Race riots, which were described by sociologist Funnar Myrdal in his classic study An American Dilemma as “the most extreme form of extra-legal mob violence used to prevent Negroes from getting justice,” erupted in East St. Louis, Illinois in 1917 (killing some forty-five blacks and twenty whites), and in thirty cities in 1919 (killing some forty-five blacks and twenty whites). “The breaking point,” wrote Myrdal, “is caused by a crime or a rumor of a crime by a Negro against a white person, or the attempt of a Negro to claim a legal right.”
The worst racial atrocity of twentieth-century America took place in Tulsa, Oklahoma, in 1921 when as many as three hundred blacks were massacred by armed white Tulsa citizens. The carnage was triggered by false rumors of an attack on a white female elevator operator, and saw the thriving thirty-four-block black district of Greenwood burned to ashes, leaving thousands homeless. The event was so horrific that it was purged from the history books for nearly eighty years.
In the “Zoot Suit Riot” on 1942, a mob of one thousand whites, acting on rumors of servicemen’s wives being molested, rampaged through downtown Los Angeles, beating Mexican-Americans and blacks, causing many injuries but no fatalities. The following year in Detroit, on the hot Sunday night of June 20, a crowd of one hundred thousand blacks and whites sharing the integrated Belle Isle recreation area began shoving and scuffling, which blossomed into thirty hours of street battles that killed twenty-five blacks and nine whites. FDR was forced to send federal troops in to occupy the city for six months, and he also sent troops into New York the following month in the wake of a riot in Harlem that killed five and caused widespread property damage.”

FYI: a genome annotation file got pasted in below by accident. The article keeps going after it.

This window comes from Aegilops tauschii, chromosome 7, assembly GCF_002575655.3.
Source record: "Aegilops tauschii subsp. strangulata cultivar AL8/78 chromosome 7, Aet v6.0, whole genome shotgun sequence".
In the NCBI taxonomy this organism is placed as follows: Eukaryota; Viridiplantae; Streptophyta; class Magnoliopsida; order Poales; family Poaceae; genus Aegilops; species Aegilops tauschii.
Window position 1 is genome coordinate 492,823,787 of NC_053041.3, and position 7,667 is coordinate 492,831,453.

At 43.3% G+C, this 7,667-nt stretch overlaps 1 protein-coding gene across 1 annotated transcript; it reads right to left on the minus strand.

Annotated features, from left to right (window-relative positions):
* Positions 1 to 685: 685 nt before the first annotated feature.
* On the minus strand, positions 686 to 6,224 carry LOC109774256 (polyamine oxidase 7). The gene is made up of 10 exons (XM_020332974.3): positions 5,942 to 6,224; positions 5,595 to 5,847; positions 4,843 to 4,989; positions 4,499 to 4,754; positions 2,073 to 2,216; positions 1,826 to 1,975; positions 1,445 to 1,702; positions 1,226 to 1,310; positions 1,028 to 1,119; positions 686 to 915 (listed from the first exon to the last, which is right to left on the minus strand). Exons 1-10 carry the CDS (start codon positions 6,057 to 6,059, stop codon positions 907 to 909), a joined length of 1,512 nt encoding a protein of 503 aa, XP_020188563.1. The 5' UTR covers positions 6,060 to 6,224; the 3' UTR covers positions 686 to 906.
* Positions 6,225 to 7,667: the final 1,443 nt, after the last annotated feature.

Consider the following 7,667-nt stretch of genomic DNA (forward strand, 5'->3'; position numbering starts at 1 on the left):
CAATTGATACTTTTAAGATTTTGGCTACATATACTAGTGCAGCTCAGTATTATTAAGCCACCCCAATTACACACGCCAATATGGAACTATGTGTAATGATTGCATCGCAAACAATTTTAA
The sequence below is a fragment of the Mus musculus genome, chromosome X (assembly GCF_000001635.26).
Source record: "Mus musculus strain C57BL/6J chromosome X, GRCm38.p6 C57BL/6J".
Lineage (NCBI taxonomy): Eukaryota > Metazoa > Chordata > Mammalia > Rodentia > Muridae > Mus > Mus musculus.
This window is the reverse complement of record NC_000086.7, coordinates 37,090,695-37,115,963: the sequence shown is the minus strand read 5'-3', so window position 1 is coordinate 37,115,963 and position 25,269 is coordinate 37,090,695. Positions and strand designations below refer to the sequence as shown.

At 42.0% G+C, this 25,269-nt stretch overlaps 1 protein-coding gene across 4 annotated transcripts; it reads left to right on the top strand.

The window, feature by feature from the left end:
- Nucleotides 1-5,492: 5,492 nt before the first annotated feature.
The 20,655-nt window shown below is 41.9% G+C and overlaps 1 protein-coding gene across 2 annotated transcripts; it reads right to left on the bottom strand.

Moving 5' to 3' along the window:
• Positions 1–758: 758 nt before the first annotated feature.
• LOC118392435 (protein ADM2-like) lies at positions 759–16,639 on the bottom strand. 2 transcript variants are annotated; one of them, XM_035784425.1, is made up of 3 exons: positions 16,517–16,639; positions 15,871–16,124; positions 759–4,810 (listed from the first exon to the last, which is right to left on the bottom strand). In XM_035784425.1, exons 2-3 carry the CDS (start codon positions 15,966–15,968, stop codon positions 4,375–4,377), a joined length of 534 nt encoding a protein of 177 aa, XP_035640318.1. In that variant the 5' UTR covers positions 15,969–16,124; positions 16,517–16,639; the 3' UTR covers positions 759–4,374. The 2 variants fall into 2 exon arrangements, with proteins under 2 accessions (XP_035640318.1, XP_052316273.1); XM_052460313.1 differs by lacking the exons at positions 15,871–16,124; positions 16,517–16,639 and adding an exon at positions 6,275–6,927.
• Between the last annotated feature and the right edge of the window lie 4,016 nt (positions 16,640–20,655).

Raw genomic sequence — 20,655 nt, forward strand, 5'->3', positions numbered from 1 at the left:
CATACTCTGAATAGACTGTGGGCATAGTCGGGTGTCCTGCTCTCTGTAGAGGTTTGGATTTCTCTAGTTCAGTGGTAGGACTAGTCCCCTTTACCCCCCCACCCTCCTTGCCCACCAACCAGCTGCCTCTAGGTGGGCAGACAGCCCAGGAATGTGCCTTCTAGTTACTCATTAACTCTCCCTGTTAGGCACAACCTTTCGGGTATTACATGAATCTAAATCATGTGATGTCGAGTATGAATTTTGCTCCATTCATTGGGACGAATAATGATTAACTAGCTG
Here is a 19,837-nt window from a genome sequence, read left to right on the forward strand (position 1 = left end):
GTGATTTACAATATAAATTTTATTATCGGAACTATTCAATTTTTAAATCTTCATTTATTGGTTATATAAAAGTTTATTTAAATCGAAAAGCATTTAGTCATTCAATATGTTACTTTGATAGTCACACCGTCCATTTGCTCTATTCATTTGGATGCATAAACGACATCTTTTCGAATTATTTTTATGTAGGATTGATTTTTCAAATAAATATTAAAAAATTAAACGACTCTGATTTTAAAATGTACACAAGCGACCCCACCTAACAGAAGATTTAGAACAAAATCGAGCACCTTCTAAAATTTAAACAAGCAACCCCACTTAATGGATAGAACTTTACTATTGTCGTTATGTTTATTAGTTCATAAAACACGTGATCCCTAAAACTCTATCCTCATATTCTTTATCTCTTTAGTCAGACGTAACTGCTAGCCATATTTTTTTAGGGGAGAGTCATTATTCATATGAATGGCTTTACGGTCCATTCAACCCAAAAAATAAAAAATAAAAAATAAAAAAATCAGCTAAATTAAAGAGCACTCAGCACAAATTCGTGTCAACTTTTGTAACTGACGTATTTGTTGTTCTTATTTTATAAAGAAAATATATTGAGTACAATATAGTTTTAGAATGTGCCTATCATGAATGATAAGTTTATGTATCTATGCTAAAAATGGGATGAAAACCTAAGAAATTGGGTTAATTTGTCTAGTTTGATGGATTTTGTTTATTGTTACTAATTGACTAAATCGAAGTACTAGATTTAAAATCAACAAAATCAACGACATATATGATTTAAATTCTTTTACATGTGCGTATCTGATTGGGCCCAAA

I don’t know about everyone who reads this, but I am appalled. I am not so much appalled by these events as by their cover-up. I went through American history, from both a secular and a Christian perspective, and neither mentioned the vast majority of these atrocities. We have been fed this bull crap idea of the “good old days”. What a crock. There were no good old days. People were people then, just like they are now. They had riots. We have riots. America wasn’t more “Christian” then. Maybe more hypocritical, but not more like Christ. The South, presented as more conservative and “religious”, was filled with rampant racism. I am not talking about recognizing that races and cultures are different, I am talking about the kind of racism that says that blacks are sub-human, stupid, immoral, having…”a cerebral cortex fourteen percent thinner than that of the average white brain.”